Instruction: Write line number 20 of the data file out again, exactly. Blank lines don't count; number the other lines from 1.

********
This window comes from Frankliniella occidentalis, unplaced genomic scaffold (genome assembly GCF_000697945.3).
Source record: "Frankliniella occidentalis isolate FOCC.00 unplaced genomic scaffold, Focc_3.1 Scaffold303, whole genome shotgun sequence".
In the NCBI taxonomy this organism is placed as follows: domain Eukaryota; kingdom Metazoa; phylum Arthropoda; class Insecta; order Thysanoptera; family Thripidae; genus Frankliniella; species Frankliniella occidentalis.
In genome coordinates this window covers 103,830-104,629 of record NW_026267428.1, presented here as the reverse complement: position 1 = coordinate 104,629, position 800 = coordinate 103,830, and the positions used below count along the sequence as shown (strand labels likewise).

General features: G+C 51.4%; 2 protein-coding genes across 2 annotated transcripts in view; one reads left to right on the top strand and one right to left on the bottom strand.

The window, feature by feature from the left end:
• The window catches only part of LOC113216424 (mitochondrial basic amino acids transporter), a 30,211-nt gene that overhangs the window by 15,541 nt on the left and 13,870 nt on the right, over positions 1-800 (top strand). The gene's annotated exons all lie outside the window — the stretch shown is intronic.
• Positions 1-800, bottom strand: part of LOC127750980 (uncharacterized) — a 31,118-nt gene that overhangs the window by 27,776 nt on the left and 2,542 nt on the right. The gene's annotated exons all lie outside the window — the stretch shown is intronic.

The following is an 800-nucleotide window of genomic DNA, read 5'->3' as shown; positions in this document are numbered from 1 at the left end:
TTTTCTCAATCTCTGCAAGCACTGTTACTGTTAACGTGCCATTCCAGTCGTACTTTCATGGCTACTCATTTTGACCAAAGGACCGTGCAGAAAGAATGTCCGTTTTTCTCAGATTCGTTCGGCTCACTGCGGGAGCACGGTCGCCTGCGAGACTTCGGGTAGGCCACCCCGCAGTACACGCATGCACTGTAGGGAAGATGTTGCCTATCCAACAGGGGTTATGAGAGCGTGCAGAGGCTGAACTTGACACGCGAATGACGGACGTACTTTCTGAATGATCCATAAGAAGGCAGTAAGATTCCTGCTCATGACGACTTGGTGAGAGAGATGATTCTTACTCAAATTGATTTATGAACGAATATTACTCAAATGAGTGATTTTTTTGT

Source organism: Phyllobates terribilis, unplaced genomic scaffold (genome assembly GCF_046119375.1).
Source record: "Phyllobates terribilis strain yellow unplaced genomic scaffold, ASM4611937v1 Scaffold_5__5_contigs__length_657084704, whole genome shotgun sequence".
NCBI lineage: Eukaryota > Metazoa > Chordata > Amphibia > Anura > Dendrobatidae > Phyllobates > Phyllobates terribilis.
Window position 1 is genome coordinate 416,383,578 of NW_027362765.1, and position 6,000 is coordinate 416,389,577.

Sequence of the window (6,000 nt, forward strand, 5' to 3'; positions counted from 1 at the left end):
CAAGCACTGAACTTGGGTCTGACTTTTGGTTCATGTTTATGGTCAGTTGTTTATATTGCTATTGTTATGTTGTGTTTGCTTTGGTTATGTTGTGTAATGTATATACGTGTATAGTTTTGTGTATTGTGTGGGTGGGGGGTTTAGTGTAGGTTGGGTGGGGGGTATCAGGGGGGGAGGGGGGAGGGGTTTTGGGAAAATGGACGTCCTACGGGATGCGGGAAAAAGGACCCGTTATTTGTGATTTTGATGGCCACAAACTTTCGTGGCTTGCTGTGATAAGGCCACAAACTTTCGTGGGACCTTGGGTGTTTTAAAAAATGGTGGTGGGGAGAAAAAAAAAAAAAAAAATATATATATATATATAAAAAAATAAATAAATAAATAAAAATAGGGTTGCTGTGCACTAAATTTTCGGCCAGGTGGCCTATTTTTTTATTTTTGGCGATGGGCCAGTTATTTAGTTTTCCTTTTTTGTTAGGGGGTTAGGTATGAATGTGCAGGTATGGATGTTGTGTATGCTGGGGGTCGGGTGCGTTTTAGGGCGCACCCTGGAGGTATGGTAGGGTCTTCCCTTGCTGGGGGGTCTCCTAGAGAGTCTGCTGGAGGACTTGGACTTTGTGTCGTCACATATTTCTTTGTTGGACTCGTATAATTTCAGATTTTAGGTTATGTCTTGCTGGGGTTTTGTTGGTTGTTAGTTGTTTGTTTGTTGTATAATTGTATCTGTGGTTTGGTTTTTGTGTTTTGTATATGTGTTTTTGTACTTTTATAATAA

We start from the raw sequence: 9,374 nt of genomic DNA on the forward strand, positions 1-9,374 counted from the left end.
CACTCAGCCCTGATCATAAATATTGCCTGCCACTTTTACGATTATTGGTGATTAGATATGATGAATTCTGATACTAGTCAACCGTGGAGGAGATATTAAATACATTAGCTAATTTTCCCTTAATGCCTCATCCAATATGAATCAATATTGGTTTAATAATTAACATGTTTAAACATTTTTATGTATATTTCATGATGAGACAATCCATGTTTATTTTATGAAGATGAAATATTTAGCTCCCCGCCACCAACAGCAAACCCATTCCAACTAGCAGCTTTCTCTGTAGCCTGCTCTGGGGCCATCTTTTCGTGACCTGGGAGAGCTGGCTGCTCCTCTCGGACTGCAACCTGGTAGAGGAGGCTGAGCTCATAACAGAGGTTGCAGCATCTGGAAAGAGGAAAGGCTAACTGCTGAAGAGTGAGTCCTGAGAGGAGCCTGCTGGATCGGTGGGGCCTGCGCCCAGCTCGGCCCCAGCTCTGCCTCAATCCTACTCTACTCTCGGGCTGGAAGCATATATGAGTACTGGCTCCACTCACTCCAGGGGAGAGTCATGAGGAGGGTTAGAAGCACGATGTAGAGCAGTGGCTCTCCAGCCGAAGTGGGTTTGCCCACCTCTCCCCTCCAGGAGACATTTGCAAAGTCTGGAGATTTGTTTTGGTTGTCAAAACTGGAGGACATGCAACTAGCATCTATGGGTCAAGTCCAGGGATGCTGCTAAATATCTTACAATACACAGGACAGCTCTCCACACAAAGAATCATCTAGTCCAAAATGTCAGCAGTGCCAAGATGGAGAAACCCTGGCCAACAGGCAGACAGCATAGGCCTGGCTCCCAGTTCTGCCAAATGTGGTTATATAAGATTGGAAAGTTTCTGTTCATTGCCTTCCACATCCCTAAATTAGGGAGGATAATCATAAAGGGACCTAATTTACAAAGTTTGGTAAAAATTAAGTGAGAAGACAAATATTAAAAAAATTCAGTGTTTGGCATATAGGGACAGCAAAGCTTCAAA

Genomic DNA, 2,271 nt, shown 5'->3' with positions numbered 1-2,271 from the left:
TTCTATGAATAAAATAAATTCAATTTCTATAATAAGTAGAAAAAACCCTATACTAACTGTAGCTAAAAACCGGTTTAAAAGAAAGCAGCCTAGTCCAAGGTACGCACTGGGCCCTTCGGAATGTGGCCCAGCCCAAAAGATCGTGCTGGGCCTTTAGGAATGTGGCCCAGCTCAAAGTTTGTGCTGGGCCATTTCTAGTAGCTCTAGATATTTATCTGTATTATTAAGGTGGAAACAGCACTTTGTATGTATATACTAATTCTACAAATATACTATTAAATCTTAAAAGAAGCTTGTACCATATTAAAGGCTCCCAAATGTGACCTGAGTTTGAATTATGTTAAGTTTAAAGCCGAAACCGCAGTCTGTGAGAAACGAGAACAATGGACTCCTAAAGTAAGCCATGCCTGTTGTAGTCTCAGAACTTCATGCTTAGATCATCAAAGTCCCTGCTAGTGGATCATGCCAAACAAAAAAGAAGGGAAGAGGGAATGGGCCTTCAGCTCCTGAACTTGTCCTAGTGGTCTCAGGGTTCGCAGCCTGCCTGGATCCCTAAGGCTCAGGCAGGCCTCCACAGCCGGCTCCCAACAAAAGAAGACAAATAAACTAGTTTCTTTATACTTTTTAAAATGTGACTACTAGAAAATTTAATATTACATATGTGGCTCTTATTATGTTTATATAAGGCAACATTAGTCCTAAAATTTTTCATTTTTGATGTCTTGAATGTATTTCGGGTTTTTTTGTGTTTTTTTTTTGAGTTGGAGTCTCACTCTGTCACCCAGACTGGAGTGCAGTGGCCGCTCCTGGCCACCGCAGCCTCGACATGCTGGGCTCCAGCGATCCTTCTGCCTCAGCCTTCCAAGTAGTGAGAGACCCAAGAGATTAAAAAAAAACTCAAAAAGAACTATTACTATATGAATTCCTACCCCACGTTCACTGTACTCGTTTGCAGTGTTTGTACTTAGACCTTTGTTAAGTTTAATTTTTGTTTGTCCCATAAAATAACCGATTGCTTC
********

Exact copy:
TTCTATGAATAAAATAAATTCAATTTCTATAATAAGTAGAAAAAACCCTATACTAACTGTAGCTAAAAACCGGTTTAAAAGAAAGCAGCCTAGTCCAAGGTACGCACTGGGCCCTTCGGAATGTGGCCCAGCCCAAAAGATCGTGCTGGGCCTTTAGGAATGTGGCCCAGCTCAAAGTTTGTGCTGGGCCATTTCTAGTAGCTCTAGATATTTATCTGTATTATTAAGGTGGAAACAGCACTTTGTATGTATATACTAATTCTACAAATATACTATTAAATCTTAAAAGAAGCTTGTACCATATTAAAGGCTCCCAAATGTGACCTGAGTTTGAATTATGTTAAGTTTAAAGCCGAAACCGCAGTCTGTGAGAAACGAGAACAATGGACTCCTAAAGTAAGCCATGCCTGTTGTAGTCTCAGAACTTCATGCTTAGATCATCAAAGTCCCTGCTAGTGGATCATGCCAAACAAAAAAGAAGGGAAGAGGGAATGGGCCTTCAGCTCCTGAACTTGTCCTAGTGGTCTCAGGGTTCGCAGCCTGCCTGGATCCCTAAGGCTCAGGCAGGCCTCCACAGCCGGCTCCCAACAAAAGAAGACAAATAAACTAGTTTCTTTATACTTTTTAAAATGTGACTACTAGAAAATTTAATATTACATATGTGGCTCTTATTATGTTTATATAAGGCAACATTAGTCCTAAAATTTTTCATTTTTGATGTCTTGAATGTATTTCGGGTTTTTTTGTGTTTTTTTTTTGAGTTGGAGTCTCACTCTGTCACCCAGACTGGAGTGCAGTGGCCGCTCCTGGCCACCGCAGCCTCGACATGCTGGGCTCCAGCGATCCTTCTGCCTCAGCCTTCCAAGTAGTGAGAGACCCAAGAGATTAAAAAAAAACTCAAAAAGAACTATTACTATATGAATTCCTACCCCACGTTCACTGTACTCGTTTGCAGTGTTTGTACTTAGACCTTTGTTAAGTTTAATTTTTGTTTGTCCCATAAAATAACCGATTGCTTC